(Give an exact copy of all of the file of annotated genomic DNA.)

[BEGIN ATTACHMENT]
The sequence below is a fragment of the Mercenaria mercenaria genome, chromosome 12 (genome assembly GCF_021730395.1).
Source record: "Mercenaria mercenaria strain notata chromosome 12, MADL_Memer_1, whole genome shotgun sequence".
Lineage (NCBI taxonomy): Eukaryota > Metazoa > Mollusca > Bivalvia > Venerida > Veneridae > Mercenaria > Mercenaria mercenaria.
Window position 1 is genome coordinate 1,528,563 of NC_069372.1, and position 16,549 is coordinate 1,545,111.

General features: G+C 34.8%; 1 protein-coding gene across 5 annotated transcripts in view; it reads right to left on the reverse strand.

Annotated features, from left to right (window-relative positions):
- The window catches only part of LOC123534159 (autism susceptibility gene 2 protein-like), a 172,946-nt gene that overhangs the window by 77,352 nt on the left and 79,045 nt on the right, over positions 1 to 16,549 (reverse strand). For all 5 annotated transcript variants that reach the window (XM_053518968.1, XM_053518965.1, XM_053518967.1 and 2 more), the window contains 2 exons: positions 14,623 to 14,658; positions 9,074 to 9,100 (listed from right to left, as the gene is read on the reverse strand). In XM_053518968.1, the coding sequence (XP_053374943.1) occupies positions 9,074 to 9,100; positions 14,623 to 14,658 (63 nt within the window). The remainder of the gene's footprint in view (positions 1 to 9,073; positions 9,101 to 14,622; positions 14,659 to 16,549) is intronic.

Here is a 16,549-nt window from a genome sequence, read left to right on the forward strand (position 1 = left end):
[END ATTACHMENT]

The sequence below is a fragment of the Mercenaria mercenaria genome, chromosome 12 (genome assembly GCF_021730395.1).
Source record: "Mercenaria mercenaria strain notata chromosome 12, MADL_Memer_1, whole genome shotgun sequence".
Lineage (NCBI taxonomy): Eukaryota > Metazoa > Mollusca > Bivalvia > Venerida > Veneridae > Mercenaria > Mercenaria mercenaria.
Window position 1 is genome coordinate 1,528,563 of NC_069372.1, and position 16,549 is coordinate 1,545,111.

General features: G+C 34.8%; 1 protein-coding gene across 5 annotated transcripts in view; it reads right to left on the reverse strand.

Annotated features, from left to right (window-relative positions):
- The window catches only part of LOC123534159 (autism susceptibility gene 2 protein-like), a 172,946-nt gene that overhangs the window by 77,352 nt on the left and 79,045 nt on the right, over positions 1 to 16,549 (reverse strand). For all 5 annotated transcript variants that reach the window (XM_053518968.1, XM_053518965.1, XM_053518967.1 and 2 more), the window contains 2 exons: positions 14,623 to 14,658; positions 9,074 to 9,100 (listed from right to left, as the gene is read on the reverse strand). In XM_053518968.1, the coding sequence (XP_053374943.1) occupies positions 9,074 to 9,100; positions 14,623 to 14,658 (63 nt within the window). The remainder of the gene's footprint in view (positions 1 to 9,073; positions 9,101 to 14,622; positions 14,659 to 16,549) is intronic.

Here is a 16,549-nt window from a genome sequence, read left to right on the forward strand (position 1 = left end):